I don’t hate the new record by The Sword. I don’t like it either, but for me to say that I hate a record means that it has to suck in writing, execution, production… basically every mark of suckitude must be hit before I can say I hate musical output of any kind. I hate Metallica’s St. Anger, for example. The songs are terribly written, the vocals are milquetoast at best despite James Hetfield taking singing lessons, the lyrics are incredibly trite and soulless (something I suspect actually lurked within Hetfield, but surfaced only when he was sober enough to no longer suppress it), and that snare sound… Oh God, that snare sound. That’s the extreme for me, when my tolerance is simply exceeded by something awful. So, to people who say they absolutely detest The Sword’s High Country, who say they felt betrayed by the band when they moved in a more 70s rock direction, I say “chill the fuck out.” There’s more than enough music out there to provide what you crave (and Brawndo, if electrolytes are what you crave).
But that’s not my message here. I mean, why bother, right? Reasonable voices are made to be shouted down by the Internet. The reason I dislike High Country and Apocryphon, The Sword’s penultimate release, has nothing to do with the direction they took. I’m no fan of modern boogie rock. Sure, I own a couple Thin Lizzy records, and I recognize that a lot of today’s music wouldn’t be around without some 70s staples; but hell, the same could be said about Elvis, and you still won’t find Loving You in regular (or even singular) rotation in my house. But just disliking the genre is not enough to make me hate this record. I totally get why Fats and Dan are positively hard over this album, I really do. OK, maybe not enough to understand what Dan means by “classic Sword”, when what he describes is actually a complete departure from the signature sound the band established over their first three records, but I get it. You guys dig the vibe of it, but you’re missing something. I don’t blame you. After all, you’re not drummers. Well, Fats used to be, but I’m pretty sure he’s forgotten all about that.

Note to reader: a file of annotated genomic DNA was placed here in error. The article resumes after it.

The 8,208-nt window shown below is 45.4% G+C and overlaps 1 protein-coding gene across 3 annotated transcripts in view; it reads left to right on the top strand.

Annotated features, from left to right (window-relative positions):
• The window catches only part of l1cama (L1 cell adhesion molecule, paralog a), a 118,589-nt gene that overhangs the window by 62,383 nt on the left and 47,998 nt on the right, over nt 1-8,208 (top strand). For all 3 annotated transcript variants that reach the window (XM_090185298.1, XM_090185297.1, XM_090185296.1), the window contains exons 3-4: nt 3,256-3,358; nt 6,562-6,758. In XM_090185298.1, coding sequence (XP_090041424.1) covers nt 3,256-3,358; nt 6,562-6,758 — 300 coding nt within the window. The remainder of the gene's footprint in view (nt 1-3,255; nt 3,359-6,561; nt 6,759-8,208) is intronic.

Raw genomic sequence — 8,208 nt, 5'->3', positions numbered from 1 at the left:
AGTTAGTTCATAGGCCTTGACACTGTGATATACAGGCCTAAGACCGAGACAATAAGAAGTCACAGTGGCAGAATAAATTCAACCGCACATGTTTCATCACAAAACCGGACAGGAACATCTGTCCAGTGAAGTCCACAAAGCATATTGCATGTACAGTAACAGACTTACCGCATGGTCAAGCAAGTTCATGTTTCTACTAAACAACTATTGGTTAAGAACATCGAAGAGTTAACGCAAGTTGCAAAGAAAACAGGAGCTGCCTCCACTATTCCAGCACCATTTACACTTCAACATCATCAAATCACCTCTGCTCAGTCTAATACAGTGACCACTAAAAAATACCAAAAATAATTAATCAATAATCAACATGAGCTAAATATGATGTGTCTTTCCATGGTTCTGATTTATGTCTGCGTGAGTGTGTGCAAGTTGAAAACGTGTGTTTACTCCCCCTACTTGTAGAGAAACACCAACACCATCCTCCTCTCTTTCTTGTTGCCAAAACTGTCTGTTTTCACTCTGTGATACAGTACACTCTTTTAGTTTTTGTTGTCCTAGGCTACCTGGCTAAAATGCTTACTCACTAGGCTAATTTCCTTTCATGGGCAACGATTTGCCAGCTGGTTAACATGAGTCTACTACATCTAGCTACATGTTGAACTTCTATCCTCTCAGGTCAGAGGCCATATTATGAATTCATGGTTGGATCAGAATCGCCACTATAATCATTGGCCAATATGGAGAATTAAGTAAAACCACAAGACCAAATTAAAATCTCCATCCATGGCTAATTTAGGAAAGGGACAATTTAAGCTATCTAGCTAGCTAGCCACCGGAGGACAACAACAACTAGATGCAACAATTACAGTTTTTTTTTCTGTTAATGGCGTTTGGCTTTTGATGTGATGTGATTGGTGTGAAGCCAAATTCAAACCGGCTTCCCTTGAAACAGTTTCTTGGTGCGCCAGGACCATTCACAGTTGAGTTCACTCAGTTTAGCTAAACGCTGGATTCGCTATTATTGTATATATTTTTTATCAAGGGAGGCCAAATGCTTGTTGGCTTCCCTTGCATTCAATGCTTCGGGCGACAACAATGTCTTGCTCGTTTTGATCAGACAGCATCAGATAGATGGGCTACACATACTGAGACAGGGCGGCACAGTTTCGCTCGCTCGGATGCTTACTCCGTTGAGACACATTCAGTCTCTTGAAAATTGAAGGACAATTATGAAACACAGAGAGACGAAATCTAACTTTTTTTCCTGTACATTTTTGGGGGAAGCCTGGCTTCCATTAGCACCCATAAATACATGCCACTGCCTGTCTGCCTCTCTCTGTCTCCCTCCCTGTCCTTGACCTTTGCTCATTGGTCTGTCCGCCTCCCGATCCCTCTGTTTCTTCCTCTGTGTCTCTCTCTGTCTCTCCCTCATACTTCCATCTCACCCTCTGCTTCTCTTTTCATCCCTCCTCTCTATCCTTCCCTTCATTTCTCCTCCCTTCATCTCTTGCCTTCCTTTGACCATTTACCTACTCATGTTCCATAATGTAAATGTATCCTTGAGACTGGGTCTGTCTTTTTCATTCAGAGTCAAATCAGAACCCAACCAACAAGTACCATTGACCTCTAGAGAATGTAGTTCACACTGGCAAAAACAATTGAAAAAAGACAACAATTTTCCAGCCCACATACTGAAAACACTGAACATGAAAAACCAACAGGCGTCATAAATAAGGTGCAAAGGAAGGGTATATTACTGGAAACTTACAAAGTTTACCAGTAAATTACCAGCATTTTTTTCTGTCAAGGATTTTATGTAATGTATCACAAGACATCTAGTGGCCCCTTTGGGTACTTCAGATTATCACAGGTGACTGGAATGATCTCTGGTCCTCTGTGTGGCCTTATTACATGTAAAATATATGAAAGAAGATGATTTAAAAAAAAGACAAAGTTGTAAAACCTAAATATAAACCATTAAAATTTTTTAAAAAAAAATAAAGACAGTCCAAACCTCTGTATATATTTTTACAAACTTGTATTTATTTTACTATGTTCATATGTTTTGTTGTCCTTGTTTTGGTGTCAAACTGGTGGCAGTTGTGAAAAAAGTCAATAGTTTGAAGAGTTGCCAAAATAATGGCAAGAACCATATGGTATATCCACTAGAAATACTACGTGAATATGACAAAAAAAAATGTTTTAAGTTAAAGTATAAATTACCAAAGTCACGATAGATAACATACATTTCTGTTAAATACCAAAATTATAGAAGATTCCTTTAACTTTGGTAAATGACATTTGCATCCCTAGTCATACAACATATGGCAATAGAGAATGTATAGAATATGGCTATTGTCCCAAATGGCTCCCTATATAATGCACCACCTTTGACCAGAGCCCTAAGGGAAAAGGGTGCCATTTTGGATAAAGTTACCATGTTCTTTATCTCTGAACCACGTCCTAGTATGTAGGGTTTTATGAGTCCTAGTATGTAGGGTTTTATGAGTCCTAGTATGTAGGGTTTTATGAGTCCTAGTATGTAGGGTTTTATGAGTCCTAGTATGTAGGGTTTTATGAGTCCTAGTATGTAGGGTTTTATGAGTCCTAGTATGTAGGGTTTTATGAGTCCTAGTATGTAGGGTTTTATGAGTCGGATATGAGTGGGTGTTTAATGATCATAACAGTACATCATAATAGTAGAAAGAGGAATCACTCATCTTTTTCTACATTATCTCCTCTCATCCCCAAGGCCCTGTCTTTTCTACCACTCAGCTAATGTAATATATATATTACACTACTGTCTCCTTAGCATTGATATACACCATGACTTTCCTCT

My love of the Sword was primarily a love of Trivett Wingo’s playing. In case you aren’t familiar with him, he was the band’s founding drummer, and left between Warp Riders and Apocryphon because his anxiety and depression just weren’t compatible with tour life. I totally get why he left, but am still saddened by it, as I found Wingo’s style simultaneously amazing and confounding. It was a cross between a hard rock drummer trying his damnedest to play metal, and a NWOBHM fanatic trying to make due with just one kick pedal. And it worked. Oh man, did it ever work. Nowhere is this more evident than on Warp Riders, far and away the best (and best-sounding) Sword record made to date. The Sword peaked with Warp Riders, Wingo put his stamp on the first three records, and his drumming style was part of The Sword’s take on metal. Although a great drummer in his own right, Santiago Vela can’t possibly hope to define the band the way Wingo did.